Someone left a newspaper open on an article called “Low libido: tackling the loss of desire” the other day. It was the photo that caught my eye first, but then I saw the title and I was quick to move on. It’s not exactly the kind of thing you want to be caught reading in a public space. In case someone sees you like, and thinks you’re reading it for personal reasons. Hardly the stuff of conversation over coffee with colleagues.
Before I walked by, I did get the gist that the article included tips on how to improve your libido and I thought “Jesus, how low would you be if you followed all the tips and you still just didn’t really fancy it?” As if you weren’t feeling bad enough that you thought taking tips on improving your levels of desire from a newspaper article was worth a punt. Where would your confidence be if they then turned out to make no difference at all?
This thought brought me back to feelings I had many moons ago when we were dedicated members of #TeamNoSleep. In my continuous desperate search for a few hours uninterrupted sleep, I read the much celebrated book Kiss Me! by Carlos Gonzalez. The book contains an anecdote about a mother who has to spend a night in a bus station with her small infant. Her personal feelings of safety are on the shaky side given the dangerous location, but her baby sleeps peacefully all through the night because he is in her arms and therefore feeling secure and happy. The moral of the story, dear reader – in case you missed it – is that if you hold your baby all night they will sleep soundly and peacefully for you.
This is absolute and complete bullshit.
And I knew it at the time. In fact, I’m fairly sure I slammed the book down and said “Carlos, you bollocks, I would gladly hold the child all night every night if it meant he would actually stay asleep but guess what? HE DOESN”T. THAT DOESN”T WORK. And you’re a prick for making me feel guilty and inadequate.”
I have no regrets about these thoughts. It might have worked for that mother but it certainly is not the panacea for all babies.
Which brings me to the pretty bleedin obvious realisation that all generalised advice is useless. We seek it out because when we’re struggling, we look to others to help and advise – desperate for a solution. But listen, just ignore it all. Or at least take it with a pinch of salt (the cheap kind, not the himalayan rock salt). And acknowledge too that even if you do take it on board and it doesn’t work for you, that’s okay. Don’t be beating yourself up about it.*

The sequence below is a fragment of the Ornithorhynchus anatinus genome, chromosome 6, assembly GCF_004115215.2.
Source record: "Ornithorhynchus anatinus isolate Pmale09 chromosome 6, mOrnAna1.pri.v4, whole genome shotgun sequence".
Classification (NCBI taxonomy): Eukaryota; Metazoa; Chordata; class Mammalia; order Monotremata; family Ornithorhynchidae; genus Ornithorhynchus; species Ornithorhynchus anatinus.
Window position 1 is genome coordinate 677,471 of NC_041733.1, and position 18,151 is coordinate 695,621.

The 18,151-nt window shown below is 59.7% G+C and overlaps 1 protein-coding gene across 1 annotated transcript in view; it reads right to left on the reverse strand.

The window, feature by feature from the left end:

Like the way I eat wholewheat pasta and brown rice instead of the white stuff, eat food made from scratch, eat the superfoods, have a protein with my breakfast, drink gallons of water, stay away from artificial flavouring and sweeteners etc etc…but I’m still overweight.
Or following advice when you’re feeling low or depressed to get out and run, do the meditation and mindfulness, go to bed early, write a list of daily gratitudes etc etc…and still don’t feel great.
Or when you’ve insomnia and you’ve stopped bringing your smart phone to bed, cut out caffeine after 3pm and sacrificed your first born to the cause etc etc…and you still can’t sleep.
Or literally devouring every book, article, blog and forum discussion you can get your hands on searching for the magic beans when you’re baby isn’t sleeping, or is a fussy eater, or starting the day at 5am, or giving you full on, soul destroying threenager 24/7.
TL;DR – it is okay if you follow all the advice and it still doesn’t work. Because that advice is not designed for you and your specific worries. It’s not that its necessarily bad advice. It’s probably good, or at least coming from a good place. It mightn’t be evidence-based. It might be written subjectively.
Maybe there’s no advice that can help you. Maybe, sometimes, time just needs to pass. Or maybe only you can come up with the solution yourself. If the advice works, happy days. But if it doesn’t, it’s not your fault. You’re doing the best you can with what you’ve got. I know I am.
*The irony is not lost on me btw, that I am advising you to not follow other people’s advice. Also take my advice with a pinch of salt. Do what you want basically. You’re already deadly. You’re just tired.